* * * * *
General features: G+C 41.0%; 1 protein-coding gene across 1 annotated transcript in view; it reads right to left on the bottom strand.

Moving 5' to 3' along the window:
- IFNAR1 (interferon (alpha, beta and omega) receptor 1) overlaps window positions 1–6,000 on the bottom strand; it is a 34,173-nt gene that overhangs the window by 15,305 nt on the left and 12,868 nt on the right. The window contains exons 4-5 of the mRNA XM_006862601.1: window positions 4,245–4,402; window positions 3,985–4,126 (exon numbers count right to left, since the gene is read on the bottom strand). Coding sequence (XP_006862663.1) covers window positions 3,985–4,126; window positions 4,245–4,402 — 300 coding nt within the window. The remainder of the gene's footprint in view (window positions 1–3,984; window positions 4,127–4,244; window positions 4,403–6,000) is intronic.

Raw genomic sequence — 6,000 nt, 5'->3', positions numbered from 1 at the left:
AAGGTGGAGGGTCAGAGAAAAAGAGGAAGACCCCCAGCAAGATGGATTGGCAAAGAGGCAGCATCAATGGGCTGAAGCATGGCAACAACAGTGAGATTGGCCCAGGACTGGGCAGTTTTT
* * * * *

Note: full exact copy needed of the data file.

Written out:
General features: G+C 41.0%; 1 protein-coding gene across 1 annotated transcript in view; it reads right to left on the bottom strand.

Moving 5' to 3' along the window:
- IFNAR1 (interferon (alpha, beta and omega) receptor 1) overlaps window positions 1–6,000 on the bottom strand; it is a 34,173-nt gene that overhangs the window by 15,305 nt on the left and 12,868 nt on the right. The window contains exons 4-5 of the mRNA XM_006862601.1: window positions 4,245–4,402; window positions 3,985–4,126 (exon numbers count right to left, since the gene is read on the bottom strand). Coding sequence (XP_006862663.1) covers window positions 3,985–4,126; window positions 4,245–4,402 — 300 coding nt within the window. The remainder of the gene's footprint in view (window positions 1–3,984; window positions 4,127–4,244; window positions 4,403–6,000) is intronic.

Raw genomic sequence — 6,000 nt, 5'->3', positions numbered from 1 at the left:
AAGGTGGAGGGTCAGAGAAAAAGAGGAAGACCCCCAGCAAGATGGATTGGCAAAGAGGCAGCATCAATGGGCTGAAGCATGGCAACAACAGTGAGATTGGCCCAGGACTGGGCAGTTTTT